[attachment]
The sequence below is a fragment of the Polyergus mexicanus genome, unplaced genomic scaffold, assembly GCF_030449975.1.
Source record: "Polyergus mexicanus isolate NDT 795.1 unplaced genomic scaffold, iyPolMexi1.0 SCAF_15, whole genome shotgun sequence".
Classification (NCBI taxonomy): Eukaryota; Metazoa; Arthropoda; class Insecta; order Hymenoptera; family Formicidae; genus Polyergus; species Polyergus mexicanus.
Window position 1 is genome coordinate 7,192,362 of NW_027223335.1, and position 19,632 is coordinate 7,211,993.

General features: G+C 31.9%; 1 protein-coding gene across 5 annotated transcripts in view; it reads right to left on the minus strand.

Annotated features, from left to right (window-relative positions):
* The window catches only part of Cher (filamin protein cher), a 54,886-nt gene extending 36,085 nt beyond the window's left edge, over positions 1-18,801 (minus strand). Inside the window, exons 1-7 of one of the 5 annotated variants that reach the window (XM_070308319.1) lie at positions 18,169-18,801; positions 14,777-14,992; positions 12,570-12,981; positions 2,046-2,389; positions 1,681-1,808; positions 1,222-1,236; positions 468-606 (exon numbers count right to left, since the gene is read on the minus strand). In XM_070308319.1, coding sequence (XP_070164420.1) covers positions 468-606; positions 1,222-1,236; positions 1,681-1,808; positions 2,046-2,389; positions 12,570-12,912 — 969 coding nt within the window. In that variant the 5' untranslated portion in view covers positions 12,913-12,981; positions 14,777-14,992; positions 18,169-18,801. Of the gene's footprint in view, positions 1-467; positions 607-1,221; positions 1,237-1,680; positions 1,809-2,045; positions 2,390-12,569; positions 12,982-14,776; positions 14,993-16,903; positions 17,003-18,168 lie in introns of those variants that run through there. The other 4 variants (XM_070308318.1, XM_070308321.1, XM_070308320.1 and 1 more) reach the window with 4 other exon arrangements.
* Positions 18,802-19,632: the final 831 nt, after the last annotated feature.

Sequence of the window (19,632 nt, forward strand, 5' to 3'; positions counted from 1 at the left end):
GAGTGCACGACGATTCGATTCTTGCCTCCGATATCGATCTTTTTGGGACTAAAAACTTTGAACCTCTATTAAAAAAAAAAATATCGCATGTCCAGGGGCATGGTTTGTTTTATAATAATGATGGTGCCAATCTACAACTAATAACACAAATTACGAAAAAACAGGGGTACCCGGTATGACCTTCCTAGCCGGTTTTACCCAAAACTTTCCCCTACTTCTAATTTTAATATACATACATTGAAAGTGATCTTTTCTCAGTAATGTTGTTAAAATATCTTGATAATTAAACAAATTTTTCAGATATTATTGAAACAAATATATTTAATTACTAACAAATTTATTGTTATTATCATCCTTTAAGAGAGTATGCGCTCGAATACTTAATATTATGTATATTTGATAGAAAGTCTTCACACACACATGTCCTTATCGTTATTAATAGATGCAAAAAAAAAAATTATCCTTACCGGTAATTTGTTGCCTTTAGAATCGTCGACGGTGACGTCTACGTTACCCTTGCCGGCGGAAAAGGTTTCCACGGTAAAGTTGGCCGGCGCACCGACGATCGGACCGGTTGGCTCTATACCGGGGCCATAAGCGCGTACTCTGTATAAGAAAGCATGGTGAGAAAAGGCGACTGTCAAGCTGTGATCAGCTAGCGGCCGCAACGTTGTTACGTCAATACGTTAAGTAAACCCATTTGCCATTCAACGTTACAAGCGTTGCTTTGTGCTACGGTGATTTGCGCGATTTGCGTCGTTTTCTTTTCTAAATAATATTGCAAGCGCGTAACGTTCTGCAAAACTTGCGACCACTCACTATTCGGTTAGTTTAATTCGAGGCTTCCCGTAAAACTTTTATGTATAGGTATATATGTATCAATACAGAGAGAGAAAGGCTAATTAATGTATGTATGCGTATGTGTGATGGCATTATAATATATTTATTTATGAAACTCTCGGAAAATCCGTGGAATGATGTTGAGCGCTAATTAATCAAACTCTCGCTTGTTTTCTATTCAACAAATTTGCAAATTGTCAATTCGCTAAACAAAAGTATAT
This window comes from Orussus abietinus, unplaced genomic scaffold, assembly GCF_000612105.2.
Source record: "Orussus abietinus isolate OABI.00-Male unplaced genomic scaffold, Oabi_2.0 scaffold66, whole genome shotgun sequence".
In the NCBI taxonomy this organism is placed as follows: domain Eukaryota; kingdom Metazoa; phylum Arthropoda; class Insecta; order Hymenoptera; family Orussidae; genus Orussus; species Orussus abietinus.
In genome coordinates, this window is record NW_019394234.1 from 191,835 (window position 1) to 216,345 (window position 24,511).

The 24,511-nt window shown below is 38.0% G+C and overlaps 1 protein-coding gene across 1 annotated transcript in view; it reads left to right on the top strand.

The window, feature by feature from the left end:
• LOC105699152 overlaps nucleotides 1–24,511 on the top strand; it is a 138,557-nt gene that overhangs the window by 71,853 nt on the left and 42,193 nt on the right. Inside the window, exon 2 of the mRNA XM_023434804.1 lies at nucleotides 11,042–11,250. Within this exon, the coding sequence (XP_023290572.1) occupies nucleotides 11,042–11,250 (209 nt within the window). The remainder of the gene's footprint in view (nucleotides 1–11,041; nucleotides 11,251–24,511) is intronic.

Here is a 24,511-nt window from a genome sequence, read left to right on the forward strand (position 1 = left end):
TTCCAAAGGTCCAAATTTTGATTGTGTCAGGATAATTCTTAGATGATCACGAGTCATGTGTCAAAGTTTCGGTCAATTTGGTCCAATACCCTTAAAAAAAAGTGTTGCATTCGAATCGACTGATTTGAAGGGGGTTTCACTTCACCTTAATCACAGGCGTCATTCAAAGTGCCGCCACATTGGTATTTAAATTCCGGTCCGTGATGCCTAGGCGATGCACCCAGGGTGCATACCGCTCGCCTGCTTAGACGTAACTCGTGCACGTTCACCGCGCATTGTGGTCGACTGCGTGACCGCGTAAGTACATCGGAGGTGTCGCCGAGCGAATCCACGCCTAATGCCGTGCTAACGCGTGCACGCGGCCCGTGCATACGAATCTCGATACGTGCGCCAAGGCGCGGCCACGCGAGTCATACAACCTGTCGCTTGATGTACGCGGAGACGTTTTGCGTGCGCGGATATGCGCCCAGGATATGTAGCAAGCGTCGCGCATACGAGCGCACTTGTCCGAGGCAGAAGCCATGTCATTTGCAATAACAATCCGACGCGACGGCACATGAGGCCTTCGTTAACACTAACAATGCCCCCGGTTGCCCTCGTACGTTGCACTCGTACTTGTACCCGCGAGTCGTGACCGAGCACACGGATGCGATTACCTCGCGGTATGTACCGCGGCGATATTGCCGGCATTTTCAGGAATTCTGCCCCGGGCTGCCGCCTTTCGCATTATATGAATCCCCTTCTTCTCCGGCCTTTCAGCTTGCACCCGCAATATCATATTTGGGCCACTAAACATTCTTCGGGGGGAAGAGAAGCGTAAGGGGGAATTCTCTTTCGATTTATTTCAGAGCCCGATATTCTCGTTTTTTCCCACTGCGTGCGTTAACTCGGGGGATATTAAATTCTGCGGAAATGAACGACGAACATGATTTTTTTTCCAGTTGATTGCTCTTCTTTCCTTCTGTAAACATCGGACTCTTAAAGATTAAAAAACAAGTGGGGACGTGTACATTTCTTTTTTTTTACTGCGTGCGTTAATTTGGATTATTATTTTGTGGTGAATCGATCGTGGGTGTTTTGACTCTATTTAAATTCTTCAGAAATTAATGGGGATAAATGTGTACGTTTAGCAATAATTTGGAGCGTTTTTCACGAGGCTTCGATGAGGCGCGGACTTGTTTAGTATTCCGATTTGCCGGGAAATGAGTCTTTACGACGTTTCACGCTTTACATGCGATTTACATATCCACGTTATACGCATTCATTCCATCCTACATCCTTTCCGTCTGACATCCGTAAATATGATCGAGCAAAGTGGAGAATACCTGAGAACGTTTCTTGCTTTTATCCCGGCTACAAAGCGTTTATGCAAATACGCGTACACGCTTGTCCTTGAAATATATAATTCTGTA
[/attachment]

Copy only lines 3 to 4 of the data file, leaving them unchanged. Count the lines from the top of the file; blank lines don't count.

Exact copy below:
Classification (NCBI taxonomy): Eukaryota; Metazoa; Arthropoda; class Insecta; order Hymenoptera; family Formicidae; genus Polyergus; species Polyergus mexicanus.
Window position 1 is genome coordinate 7,192,362 of NW_027223335.1, and position 19,632 is coordinate 7,211,993.